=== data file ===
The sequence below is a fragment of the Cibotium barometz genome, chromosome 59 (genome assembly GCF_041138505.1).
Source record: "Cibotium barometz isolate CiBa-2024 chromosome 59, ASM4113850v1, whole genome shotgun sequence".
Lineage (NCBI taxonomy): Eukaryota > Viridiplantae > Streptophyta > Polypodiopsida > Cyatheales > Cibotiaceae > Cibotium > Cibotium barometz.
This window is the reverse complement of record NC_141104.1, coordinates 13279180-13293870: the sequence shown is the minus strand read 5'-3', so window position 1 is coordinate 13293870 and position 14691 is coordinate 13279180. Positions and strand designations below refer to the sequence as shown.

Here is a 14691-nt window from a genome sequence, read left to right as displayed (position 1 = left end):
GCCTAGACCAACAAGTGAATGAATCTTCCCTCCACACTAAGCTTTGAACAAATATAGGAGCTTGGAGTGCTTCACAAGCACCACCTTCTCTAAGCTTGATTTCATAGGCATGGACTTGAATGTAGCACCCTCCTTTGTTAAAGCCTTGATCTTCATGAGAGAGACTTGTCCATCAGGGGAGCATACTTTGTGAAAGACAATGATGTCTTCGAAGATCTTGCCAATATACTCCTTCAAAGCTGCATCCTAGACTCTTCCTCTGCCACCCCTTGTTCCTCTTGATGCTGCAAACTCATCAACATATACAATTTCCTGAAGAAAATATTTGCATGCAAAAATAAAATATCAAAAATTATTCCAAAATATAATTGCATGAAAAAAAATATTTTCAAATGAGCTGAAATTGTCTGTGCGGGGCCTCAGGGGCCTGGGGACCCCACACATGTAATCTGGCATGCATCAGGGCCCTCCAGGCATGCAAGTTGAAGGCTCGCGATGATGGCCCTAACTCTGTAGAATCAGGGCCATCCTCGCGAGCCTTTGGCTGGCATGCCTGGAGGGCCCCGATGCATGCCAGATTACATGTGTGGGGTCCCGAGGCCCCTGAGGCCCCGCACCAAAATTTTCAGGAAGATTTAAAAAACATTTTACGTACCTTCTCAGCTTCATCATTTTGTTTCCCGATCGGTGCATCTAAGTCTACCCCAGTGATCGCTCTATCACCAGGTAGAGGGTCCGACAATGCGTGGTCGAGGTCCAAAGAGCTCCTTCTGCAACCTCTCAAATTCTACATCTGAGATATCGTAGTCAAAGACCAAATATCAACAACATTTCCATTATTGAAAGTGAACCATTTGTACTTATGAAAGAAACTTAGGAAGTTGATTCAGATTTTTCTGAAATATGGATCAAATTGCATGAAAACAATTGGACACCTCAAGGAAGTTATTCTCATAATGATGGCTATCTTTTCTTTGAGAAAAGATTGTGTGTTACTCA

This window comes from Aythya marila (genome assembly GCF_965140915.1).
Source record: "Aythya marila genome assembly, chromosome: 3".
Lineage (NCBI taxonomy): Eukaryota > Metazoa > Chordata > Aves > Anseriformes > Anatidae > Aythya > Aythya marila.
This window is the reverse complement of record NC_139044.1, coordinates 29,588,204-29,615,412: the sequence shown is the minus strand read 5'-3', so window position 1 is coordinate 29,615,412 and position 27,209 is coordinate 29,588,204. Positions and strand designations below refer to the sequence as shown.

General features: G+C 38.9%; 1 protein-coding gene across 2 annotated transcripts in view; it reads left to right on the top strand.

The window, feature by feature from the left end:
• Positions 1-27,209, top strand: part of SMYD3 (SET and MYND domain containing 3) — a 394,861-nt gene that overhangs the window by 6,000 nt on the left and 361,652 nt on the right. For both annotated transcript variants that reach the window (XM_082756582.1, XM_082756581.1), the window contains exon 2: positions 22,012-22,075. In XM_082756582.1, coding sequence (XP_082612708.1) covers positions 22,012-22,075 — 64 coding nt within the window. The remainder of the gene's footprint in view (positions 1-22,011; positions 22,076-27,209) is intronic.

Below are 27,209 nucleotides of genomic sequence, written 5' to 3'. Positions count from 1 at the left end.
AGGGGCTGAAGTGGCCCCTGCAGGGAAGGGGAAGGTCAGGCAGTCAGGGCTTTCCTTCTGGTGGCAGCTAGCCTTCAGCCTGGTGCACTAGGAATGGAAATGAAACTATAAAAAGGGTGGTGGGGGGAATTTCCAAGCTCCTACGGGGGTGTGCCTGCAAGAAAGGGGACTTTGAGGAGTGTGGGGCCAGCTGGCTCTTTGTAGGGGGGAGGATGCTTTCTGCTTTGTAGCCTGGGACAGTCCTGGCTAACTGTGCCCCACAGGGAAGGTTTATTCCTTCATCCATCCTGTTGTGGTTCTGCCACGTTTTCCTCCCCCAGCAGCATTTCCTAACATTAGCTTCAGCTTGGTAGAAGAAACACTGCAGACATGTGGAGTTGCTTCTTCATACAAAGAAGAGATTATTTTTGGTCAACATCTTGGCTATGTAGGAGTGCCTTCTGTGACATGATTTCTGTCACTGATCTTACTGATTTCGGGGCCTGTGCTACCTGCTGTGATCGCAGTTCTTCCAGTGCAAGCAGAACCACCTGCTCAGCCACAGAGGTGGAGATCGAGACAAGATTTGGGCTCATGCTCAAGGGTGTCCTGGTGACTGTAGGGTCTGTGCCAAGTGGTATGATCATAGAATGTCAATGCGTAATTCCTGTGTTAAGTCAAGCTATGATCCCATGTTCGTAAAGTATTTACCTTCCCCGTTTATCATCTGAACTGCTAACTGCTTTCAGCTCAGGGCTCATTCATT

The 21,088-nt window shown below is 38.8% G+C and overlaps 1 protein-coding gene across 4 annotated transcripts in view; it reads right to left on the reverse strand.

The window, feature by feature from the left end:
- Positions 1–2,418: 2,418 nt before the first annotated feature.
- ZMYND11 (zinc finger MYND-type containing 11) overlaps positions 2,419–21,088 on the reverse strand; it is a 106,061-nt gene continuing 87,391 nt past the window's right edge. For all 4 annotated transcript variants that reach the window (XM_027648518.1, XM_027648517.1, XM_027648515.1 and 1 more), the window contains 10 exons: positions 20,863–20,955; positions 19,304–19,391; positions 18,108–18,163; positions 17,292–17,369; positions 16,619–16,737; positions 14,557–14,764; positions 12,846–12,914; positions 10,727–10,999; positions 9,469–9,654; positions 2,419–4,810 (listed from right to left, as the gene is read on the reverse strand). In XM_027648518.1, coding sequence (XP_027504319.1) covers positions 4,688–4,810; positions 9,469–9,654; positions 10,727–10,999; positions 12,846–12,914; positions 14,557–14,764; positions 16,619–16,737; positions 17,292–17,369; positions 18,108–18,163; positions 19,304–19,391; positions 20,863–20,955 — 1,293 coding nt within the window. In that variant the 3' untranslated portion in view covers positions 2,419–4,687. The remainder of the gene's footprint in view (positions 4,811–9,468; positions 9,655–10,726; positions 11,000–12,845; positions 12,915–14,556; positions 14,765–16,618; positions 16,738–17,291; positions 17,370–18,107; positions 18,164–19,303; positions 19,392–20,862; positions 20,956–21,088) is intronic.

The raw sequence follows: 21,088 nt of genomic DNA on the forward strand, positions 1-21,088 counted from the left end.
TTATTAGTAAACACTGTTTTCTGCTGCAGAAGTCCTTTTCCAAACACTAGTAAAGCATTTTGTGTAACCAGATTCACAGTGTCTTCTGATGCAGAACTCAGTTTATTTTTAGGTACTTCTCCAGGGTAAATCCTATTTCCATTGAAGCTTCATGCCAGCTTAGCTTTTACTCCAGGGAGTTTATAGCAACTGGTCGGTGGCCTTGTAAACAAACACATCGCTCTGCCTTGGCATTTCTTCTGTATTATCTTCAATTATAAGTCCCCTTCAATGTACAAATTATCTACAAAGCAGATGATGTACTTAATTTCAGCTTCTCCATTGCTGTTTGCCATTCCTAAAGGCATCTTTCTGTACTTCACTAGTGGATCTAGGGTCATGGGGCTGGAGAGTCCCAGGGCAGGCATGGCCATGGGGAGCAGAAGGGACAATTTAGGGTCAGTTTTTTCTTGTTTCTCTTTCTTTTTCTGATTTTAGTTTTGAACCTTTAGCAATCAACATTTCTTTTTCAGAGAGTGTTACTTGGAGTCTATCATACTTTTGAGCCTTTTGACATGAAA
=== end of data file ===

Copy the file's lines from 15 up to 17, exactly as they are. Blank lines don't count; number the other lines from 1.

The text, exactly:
AGGGGCTGAAGTGGCCCCTGCAGGGAAGGGGAAGGTCAGGCAGTCAGGGCTTTCCTTCTGGTGGCAGCTAGCCTTCAGCCTGGTGCACTAGGAATGGAAATGAAACTATAAAAAGGGTGGTGGGGGGAATTTCCAAGCTCCTACGGGGGTGTGCCTGCAAGAAAGGGGACTTTGAGGAGTGTGGGGCCAGCTGGCTCTTTGTAGGGGGGAGGATGCTTTCTGCTTTGTAGCCTGGGACAGTCCTGGCTAACTGTGCCCCACAGGGAAGGTTTATTCCTTCATCCATCCTGTTGTGGTTCTGCCACGTTTTCCTCCCCCAGCAGCATTTCCTAACATTAGCTTCAGCTTGGTAGAAGAAACACTGCAGACATGTGGAGTTGCTTCTTCATACAAAGAAGAGATTATTTTTGGTCAACATCTTGGCTATGTAGGAGTGCCTTCTGTGACATGATTTCTGTCACTGATCTTACTGATTTCGGGGCCTGTGCTACCTGCTGTGATCGCAGTTCTTCCAGTGCAAGCAGAACCACCTGCTCAGCCACAGAGGTGGAGATCGAGACAAGATTTGGGCTCATGCTCAAGGGTGTCCTGGTGACTGTAGGGTCTGTGCCAAGTGGTATGATCATAGAATGTCAATGCGTAATTCCTGTGTTAAGTCAAGCTATGATCCCATGTTCGTAAAGTATTTACCTTCCCCGTTTATCATCTGAACTGCTAACTGCTTTCAGCTCAGGGCTCATTCATT

The 21,088-nt window shown below is 38.8% G+C and overlaps 1 protein-coding gene across 4 annotated transcripts in view; it reads right to left on the reverse strand.

The window, feature by feature from the left end: